Social Science

EPSCoR social science research in Phase III centered on Alaska’s rural communities and their responses to climatic and social change, with a focus on food systems, cultural institutions and social networks. Urban social-ecological systems have also been the subject of research, as have trends in urban migration and “climigrants” displaced by climate change.

This research focus has spurred projects in a number of fields. One highlight was the work of UAF graduate student Robin Bronen, who focused on building a human-rights framework for climate refugees, based around the relocation of the Bering Sea coast village of Newtok. Another accomplishment was the drafting of the “Regional Energy Plan for Interior Alaska” by EPSCoR graduate students Jill Maynard and Becky Warren. The plan is a comprehensive 58-page statement of the energy needs and goals of 42 Native villages scattered through Alaska’s Interior. Another social science-supported project that garnered attention was UAF graduate student Jordan Lewis’ thesis analyzing how Alaska Native elders define successful aging.

The focus of Phase III's social science capacity-building was its three faculty hires, one each at UAS, UAA and UAF. Erica Hill was hired as an Assistant Professor of Anthropology at UAS in 2007. She was followed in 2009 by Shannon Donovan, hired as Assistant Professor in the Geography and Environmental Studies Department at UAA, and by Chanda Meek (a former EPSCoR graduate fellow), hired as an Assistant Professor with UAF’s Political Science Department. Hill has focused on zooarcheology. Donovan has developed projects related to public values and environmental issues, and undertaken an interdisciplinary study of predator management in Alaska. Meek has been active in developing both a research program on international polar bear conservation, and an institutional analysis of mechanisms for stakeholder engagement in Alaskan North Slope oil and gas regulations.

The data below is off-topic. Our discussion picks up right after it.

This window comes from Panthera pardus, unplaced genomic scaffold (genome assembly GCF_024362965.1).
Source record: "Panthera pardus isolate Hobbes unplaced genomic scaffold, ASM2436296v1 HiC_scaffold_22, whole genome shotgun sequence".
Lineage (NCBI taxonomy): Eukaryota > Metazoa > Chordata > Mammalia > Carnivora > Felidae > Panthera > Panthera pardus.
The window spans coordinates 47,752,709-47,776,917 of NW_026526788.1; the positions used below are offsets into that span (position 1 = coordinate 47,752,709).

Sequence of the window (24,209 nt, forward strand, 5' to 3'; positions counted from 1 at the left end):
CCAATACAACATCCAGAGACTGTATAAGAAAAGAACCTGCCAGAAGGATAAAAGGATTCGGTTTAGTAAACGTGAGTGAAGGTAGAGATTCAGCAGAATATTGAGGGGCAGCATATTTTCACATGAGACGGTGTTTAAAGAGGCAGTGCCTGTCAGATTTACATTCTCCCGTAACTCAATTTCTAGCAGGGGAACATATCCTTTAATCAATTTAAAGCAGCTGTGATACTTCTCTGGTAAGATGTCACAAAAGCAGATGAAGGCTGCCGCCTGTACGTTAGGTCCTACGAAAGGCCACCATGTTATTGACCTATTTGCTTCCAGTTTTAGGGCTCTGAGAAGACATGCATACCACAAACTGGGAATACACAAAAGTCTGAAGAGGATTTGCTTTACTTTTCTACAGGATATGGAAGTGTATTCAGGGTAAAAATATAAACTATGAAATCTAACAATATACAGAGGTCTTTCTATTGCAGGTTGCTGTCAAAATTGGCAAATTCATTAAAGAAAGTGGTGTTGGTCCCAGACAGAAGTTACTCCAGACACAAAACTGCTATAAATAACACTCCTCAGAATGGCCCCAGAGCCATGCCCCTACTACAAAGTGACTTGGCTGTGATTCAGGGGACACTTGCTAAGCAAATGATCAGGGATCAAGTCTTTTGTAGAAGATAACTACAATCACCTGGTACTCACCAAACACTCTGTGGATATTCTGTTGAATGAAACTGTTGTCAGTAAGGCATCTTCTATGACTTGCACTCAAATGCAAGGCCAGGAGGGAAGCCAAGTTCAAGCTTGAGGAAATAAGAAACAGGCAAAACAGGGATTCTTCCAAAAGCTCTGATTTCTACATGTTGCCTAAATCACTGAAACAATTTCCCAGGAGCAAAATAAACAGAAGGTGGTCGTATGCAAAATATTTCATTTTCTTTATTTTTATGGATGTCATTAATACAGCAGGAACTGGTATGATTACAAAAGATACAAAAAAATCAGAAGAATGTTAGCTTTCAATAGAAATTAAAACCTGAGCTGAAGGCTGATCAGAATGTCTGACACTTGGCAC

The social science component was augmented in 2010-12 through the addition of the “Mobilities” theme, which includes all forms of movement across Alaska and the north, including the flows of agents such as humans, goods, animals, pathogens, and ideas.

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